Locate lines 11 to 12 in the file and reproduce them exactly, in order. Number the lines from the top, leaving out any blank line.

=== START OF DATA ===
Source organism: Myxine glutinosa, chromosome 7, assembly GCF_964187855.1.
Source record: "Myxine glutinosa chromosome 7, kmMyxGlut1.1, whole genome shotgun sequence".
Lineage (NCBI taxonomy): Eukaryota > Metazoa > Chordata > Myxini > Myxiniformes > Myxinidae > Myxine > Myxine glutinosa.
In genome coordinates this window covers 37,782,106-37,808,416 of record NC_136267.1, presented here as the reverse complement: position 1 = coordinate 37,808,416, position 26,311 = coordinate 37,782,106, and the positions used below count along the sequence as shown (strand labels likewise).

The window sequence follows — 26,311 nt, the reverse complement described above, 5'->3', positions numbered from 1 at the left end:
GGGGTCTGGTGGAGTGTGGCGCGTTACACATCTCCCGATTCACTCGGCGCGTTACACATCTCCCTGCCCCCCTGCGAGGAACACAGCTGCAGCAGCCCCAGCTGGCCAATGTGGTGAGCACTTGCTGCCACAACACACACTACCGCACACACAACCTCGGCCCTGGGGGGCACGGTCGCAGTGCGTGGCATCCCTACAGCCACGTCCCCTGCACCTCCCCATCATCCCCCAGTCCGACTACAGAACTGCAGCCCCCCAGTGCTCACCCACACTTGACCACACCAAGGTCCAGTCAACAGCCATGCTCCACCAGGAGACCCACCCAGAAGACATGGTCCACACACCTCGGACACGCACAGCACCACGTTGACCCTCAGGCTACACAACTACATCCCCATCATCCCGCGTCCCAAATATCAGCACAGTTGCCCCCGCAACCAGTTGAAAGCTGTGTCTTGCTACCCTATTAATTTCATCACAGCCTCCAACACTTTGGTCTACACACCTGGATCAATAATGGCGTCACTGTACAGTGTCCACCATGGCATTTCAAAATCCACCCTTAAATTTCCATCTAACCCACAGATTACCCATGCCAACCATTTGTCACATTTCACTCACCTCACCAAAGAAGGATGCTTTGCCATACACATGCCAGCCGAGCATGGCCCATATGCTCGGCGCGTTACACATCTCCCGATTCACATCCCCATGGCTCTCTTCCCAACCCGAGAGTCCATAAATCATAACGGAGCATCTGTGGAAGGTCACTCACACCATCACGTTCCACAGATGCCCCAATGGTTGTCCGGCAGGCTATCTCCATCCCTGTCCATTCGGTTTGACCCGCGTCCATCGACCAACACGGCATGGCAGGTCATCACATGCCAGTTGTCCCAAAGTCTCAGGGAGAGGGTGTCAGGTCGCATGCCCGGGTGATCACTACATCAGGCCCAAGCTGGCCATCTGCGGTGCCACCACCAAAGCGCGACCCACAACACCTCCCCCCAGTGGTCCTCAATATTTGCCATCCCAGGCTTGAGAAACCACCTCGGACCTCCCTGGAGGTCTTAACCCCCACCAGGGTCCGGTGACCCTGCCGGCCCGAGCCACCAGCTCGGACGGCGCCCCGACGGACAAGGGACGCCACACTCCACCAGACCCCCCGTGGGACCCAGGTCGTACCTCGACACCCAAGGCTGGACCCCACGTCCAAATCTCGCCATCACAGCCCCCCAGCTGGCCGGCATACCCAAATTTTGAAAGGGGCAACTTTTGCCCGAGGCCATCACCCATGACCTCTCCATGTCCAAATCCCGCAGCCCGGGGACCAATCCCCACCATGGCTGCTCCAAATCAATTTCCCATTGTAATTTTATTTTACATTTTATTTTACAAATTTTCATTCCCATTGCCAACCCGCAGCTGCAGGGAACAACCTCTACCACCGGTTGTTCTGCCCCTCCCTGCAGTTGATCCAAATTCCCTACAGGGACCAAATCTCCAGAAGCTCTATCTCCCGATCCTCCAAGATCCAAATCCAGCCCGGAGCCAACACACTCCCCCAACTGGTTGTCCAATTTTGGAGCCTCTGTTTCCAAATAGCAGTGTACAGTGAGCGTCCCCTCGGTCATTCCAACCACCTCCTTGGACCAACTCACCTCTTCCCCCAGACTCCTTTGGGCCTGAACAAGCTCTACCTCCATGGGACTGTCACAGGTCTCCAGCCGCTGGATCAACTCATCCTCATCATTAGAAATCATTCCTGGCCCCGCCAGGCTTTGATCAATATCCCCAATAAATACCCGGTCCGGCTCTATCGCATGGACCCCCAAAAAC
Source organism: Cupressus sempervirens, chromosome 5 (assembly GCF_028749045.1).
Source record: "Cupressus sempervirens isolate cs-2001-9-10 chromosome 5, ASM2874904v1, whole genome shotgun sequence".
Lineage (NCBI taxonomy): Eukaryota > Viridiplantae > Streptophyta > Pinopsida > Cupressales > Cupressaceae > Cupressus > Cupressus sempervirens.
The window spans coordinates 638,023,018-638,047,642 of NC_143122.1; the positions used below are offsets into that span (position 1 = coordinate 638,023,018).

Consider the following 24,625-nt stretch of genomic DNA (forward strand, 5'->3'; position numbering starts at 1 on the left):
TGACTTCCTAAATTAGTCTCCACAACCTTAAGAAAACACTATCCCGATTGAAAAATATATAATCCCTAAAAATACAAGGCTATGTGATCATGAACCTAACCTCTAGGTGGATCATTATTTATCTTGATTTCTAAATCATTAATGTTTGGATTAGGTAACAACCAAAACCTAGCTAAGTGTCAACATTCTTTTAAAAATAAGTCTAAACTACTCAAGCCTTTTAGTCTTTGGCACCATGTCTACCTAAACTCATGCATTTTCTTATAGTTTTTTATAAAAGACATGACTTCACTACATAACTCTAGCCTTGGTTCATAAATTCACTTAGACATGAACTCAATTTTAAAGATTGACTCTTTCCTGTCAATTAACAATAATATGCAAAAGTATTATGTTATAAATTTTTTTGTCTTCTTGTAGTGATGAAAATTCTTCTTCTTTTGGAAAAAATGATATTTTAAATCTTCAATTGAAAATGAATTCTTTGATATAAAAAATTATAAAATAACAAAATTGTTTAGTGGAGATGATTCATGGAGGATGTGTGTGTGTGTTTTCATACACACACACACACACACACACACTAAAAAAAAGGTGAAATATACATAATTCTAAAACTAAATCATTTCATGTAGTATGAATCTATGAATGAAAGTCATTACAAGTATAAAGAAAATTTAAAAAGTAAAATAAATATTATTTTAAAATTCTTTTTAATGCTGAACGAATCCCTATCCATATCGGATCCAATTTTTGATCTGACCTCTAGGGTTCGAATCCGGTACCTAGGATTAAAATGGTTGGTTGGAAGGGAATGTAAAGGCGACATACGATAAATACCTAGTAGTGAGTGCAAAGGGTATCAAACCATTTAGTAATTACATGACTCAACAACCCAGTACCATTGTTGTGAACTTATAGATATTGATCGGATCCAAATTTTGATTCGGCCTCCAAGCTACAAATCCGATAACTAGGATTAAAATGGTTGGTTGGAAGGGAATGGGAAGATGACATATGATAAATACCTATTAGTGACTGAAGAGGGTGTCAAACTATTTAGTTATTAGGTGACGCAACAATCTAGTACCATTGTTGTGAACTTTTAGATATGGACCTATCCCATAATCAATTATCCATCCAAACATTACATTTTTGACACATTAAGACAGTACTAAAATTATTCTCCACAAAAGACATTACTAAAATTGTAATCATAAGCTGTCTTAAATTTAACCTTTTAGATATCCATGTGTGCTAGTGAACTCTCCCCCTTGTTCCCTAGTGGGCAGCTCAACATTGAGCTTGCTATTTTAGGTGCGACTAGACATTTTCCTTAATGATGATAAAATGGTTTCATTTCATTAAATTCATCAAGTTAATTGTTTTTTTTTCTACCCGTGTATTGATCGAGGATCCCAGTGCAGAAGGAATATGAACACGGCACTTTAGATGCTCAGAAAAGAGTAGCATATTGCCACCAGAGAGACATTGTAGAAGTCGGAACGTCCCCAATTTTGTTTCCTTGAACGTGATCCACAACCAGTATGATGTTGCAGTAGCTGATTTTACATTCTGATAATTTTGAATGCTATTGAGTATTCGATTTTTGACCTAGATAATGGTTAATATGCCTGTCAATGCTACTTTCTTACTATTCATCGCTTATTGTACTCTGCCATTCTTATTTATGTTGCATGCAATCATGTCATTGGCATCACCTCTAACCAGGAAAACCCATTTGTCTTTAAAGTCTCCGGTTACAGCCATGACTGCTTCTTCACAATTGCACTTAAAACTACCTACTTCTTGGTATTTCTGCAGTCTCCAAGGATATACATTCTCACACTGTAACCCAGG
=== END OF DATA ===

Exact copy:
Consider the following 24,625-nt stretch of genomic DNA (forward strand, 5'->3'; position numbering starts at 1 on the left):
TGACTTCCTAAATTAGTCTCCACAACCTTAAGAAAACACTATCCCGATTGAAAAATATATAATCCCTAAAAATACAAGGCTATGTGATCATGAACCTAACCTCTAGGTGGATCATTATTTATCTTGATTTCTAAATCATTAATGTTTGGATTAGGTAACAACCAAAACCTAGCTAAGTGTCAACATTCTTTTAAAAATAAGTCTAAACTACTCAAGCCTTTTAGTCTTTGGCACCATGTCTACCTAAACTCATGCATTTTCTTATAGTTTTTTATAAAAGACATGACTTCACTACATAACTCTAGCCTTGGTTCATAAATTCACTTAGACATGAACTCAATTTTAAAGATTGACTCTTTCCTGTCAATTAACAATAATATGCAAAAGTATTATGTTATAAATTTTTTTGTCTTCTTGTAGTGATGAAAATTCTTCTTCTTTTGGAAAAAATGATATTTTAAATCTTCAATTGAAAATGAATTCTTTGATATAAAAAATTATAAAATAACAAAATTGTTTAGTGGAGATGATTCATGGAGGATGTGTGTGTGTGTTTTCATACACACACACACACACACACACACTAAAAAAAAGGTGAAATATACATAATTCTAAAACTAAATCATTTCATGTAGTATGAATCTATGAATGAAAGTCATTACAAGTATAAAGAAAATTTAAAAAGTAAAATAAATATTATTTTAAAATTCTTTTTAATGCTGAACGAATCCCTATCCATATCGGATCCAATTTTTGATCTGACCTCTAGGGTTCGAATCCGGTACCTAGGATTAAAATGGTTGGTTGGAAGGGAATGTAAAGGCGACATACGATAAATACCTAGTAGTGAGTGCAAAGGGTATCAAACCATTTAGTAATTACATGACTCAACAACCCAGTACCATTGTTGTGAACTTATAGATATTGATCGGATCCAAATTTTGATTCGGCCTCCAAGCTACAAATCCGATAACTAGGATTAAAATGGTTGGTTGGAAGGGAATGGGAAGATGACATATGATAAATACCTATTAGTGACTGAAGAGGGTGTCAAACTATTTAGTTATTAGGTGACGCAACAATCTAGTACCATTGTTGTGAACTTTTAGATATGGACCTATCCCATAATCAATTATCCATCCAAACATTACATTTTTGACACATTAAGACAGTACTAAAATTATTCTCCACAAAAGACATTACTAAAATTGTAATCATAAGCTGTCTTAAATTTAACCTTTTAGATATCCATGTGTGCTAGTGAACTCTCCCCCTTGTTCCCTAGTGGGCAGCTCAACATTGAGCTTGCTATTTTAGGTGCGACTAGACATTTTCCTTAATGATGATAAAATGGTTTCATTTCATTAAATTCATCAAGTTAATTGTTTTTTTTTCTACCCGTGTATTGATCGAGGATCCCAGTGCAGAAGGAATATGAACACGGCACTTTAGATGCTCAGAAAAGAGTAGCATATTGCCACCAGAGAGACATTGTAGAAGTCGGAACGTCCCCAATTTTGTTTCCTTGAACGTGATCCACAACCAGTATGATGTTGCAGTAGCTGATTTTACATTCTGATAATTTTGAATGCTATTGAGTATTCGATTTTTGACCTAGATAATGGTTAATATGCCTGTCAATGCTACTTTCTTACTATTCATCGCTTATTGTACTCTGCCATTCTTATTTATGTTGCATGCAATCATGTCATTGGCATCACCTCTAACCAGGAAAACCCATTTGTCTTTAAAGTCTCCGGTTACAGCCATGACTGCTTCTTCACAATTGCACTTAAAACTACCTACTTCTTGGTATTTCTGCAGTCTCCAAGGATATACATTCTCACACTGTAACCCAGG